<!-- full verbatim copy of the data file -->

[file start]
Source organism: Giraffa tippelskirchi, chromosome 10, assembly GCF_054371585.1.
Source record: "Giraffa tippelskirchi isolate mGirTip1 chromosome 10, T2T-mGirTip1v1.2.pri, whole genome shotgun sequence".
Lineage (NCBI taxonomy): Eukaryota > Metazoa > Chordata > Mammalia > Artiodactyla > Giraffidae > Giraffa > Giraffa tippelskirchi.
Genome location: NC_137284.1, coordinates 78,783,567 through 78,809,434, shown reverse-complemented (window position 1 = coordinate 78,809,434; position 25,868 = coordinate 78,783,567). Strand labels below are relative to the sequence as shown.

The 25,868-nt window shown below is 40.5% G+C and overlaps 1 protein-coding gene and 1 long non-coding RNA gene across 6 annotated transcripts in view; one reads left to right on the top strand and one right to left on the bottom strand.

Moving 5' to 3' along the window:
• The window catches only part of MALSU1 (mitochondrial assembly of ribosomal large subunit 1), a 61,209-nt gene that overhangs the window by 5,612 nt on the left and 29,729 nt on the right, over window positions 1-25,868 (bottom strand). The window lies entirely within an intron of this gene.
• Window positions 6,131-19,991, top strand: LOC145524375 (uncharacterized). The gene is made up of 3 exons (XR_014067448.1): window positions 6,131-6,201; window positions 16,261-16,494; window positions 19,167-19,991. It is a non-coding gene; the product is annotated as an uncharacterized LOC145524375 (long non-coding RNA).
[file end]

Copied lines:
Source organism: Giraffa tippelskirchi, chromosome 10, assembly GCF_054371585.1.
Source record: "Giraffa tippelskirchi isolate mGirTip1 chromosome 10, T2T-mGirTip1v1.2.pri, whole genome shotgun sequence".
Lineage (NCBI taxonomy): Eukaryota > Metazoa > Chordata > Mammalia > Artiodactyla > Giraffidae > Giraffa > Giraffa tippelskirchi.
Genome location: NC_137284.1, coordinates 78,783,567 through 78,809,434, shown reverse-complemented (window position 1 = coordinate 78,809,434; position 25,868 = coordinate 78,783,567). Strand labels below are relative to the sequence as shown.

The 25,868-nt window shown below is 40.5% G+C and overlaps 1 protein-coding gene and 1 long non-coding RNA gene across 6 annotated transcripts in view; one reads left to right on the top strand and one right to left on the bottom strand.

Moving 5' to 3' along the window:
• The window catches only part of MALSU1 (mitochondrial assembly of ribosomal large subunit 1), a 61,209-nt gene that overhangs the window by 5,612 nt on the left and 29,729 nt on the right, over window positions 1-25,868 (bottom strand). The window lies entirely within an intron of this gene.
• Window positions 6,131-19,991, top strand: LOC145524375 (uncharacterized). The gene is made up of 3 exons (XR_014067448.1): window positions 6,131-6,201; window positions 16,261-16,494; window positions 19,167-19,991. It is a non-coding gene; the product is annotated as an uncharacterized LOC145524375 (long non-coding RNA).